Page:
This time I’ve decided to write a bit more on the whole “setting up the dev environment on Mac OS” thing. Primarily, I’m going to focus on setting up IntelliJ IDEA running on JDK 1.7 with SVN and GIT as version control system of choice. (BTW I’ve recently wrote IntelliJ IDEA 13 on MacOS with JDK 1.7 but that post only touched a one of the problems I faced and that solution didn’t last long.)
So, Problem #1 you are going to face if you’ve got JDK 1.7 installed on your Mac(and since JDK 1.7 is target platform for any code I write these days, it’s quite reasonable to have it installed on my dev machine as well) and would like to start IntelliJ IDEA is that IDEA is by default packaged in a way that it only can be started on JDK1.6.
The solution to this problem that is suggested by many on the web is that you have to edit /Applications/IntelliJ\ IDEA\ 14.app/Contents/Info.plist and change JVMVersion from 1.6* to 1.7*. This will allow you to start the IDE but by altering a file inside .app you are actually breaking a signature on the application and OS will not trust it henceforth.
A simple solution which may help with Mac OS being vigilant/paranoid consists of running the following single command in your terminal:
sudo codesign -f -s – /Applications/IntelliJ\ IDEA\ 13.app
So, again keeping the app signed with a valid signature is important because otherwise IDEA may not be able to work with other OS tools like Keychain. If the command I provided does not help and further on you face issues with IDEA not saving passwords for SVN, you may also try the solution mentioned in the comments here by Jeroen which requires generating a new cert and signing IDEA’s app with it.
Anyway, now after you’ve got your favorite IDE running, you might want to checkout/clone your code from SVN/GIT to work with it. I personally have found that both SVN and GIT clients that go along with Mac OS are somewhat outdated. This is why I suggest installing latest version using Homebrew which is a really awesome tool. After getting Homebrew and using it to install newest GIT/SVN clients you should be ready to proceed further down this article.
In case if you went with SVN, when you first use console client to access your remote repo, Keychain will allow you to save your user/password in it. Then next time when you checkout from your repo in console or do any task that requires authentication, Keychain will ask if you wish to let SVN access the password. You should click “Always Allow” in the dialog. This is needed if you wish IDEA to be able to get this password from keychain as well.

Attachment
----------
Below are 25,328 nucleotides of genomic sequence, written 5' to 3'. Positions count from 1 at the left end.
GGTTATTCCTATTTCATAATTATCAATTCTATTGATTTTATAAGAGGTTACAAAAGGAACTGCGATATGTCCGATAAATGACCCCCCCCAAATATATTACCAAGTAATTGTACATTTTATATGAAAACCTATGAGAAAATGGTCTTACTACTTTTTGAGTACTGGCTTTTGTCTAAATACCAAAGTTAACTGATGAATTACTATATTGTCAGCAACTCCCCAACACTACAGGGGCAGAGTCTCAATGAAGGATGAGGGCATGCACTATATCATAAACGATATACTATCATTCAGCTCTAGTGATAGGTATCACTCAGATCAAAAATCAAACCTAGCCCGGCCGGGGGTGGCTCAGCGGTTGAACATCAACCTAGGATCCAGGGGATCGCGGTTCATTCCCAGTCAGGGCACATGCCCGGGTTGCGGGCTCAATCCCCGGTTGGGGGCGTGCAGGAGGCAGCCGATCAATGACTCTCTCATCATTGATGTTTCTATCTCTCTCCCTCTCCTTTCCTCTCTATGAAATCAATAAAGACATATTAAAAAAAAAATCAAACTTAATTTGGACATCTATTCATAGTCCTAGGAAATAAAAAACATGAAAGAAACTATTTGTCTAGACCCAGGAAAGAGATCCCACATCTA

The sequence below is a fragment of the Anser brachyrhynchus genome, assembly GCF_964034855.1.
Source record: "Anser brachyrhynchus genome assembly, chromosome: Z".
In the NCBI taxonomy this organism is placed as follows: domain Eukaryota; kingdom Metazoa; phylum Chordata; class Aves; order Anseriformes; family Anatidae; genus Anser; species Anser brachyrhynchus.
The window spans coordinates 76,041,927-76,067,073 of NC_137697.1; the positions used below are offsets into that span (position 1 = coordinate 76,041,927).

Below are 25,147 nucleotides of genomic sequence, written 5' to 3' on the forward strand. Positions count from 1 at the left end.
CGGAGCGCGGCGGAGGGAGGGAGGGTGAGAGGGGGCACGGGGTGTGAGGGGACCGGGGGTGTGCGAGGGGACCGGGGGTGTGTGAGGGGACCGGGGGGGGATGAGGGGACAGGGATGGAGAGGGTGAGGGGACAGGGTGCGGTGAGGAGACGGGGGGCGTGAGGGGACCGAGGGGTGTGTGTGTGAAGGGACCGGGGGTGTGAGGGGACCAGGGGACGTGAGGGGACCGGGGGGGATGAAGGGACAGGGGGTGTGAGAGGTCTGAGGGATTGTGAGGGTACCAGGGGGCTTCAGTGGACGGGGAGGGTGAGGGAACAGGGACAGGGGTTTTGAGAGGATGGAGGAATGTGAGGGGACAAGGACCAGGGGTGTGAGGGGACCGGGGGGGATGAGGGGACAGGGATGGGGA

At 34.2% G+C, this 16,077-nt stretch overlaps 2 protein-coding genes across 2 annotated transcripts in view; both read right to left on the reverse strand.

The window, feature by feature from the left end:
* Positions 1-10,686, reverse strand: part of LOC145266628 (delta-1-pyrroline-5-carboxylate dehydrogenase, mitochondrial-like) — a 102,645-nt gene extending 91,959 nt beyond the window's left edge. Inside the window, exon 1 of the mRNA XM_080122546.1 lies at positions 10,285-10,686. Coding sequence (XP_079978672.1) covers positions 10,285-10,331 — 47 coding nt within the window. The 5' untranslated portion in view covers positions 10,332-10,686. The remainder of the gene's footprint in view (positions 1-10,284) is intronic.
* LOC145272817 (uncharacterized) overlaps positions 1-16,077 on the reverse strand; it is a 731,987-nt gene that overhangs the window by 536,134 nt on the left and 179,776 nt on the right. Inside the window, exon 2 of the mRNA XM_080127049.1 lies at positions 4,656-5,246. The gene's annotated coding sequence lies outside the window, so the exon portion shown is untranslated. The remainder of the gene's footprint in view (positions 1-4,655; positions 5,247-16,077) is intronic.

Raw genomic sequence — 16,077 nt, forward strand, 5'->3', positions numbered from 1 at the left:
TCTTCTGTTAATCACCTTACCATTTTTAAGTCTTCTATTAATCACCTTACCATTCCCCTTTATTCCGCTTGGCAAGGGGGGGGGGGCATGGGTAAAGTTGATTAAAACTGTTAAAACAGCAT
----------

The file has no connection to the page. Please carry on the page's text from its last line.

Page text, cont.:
So, the key note here, is that you should first use console SVN(and GIT) client and make sure you are able to do checkout/pull before moving forward.
In your IntelliJ IDEA you should go into “Preferences -> Version Control -> Subversion” and you should set “Use command line client” and set it to “
/usr/local/bin/svn“(this is actually what “
which svn” should return to you if you run it in terminal).
All these steps are primarily needed if you want your IDEA to be able to work with the SVN repos without asking for user/password every time you restart it(which I find super annoying).
For GIT I suggest using the following settings: “Path to Git executable” should be set to “
/usr/local/bin/git” and “SSH executable” should be chosen as “Native”. With these setting your IDEA should be able to rely to Mac OS built-in ssh-agent that is capable of using Keychain for storing pass-phases of your SSH keys besides agent built into IntelliJ will only try to use the first ssh key from your .ssh directory when you can have several(e.g. one for GitHub, one for BitBucket and one for accessing your Linux servers).
You can find extra info on working with SSH keys and Keychain here. The bottom line again is that you should first set things up in Terminal and then when you can run all your commands in console smoothly IDEA with the aforementioned settings should have no issues with accessing your repo.
So, the biggest benefit that I got out of figuring how to set all these settings is that now I do not need to enter passwords/pass-phases/master-passwords every time I try to pull/checkout new updates from remote repositories and at the same time I do not need to worry about my passwords stored in insecure way somewhere on disc. Good luck!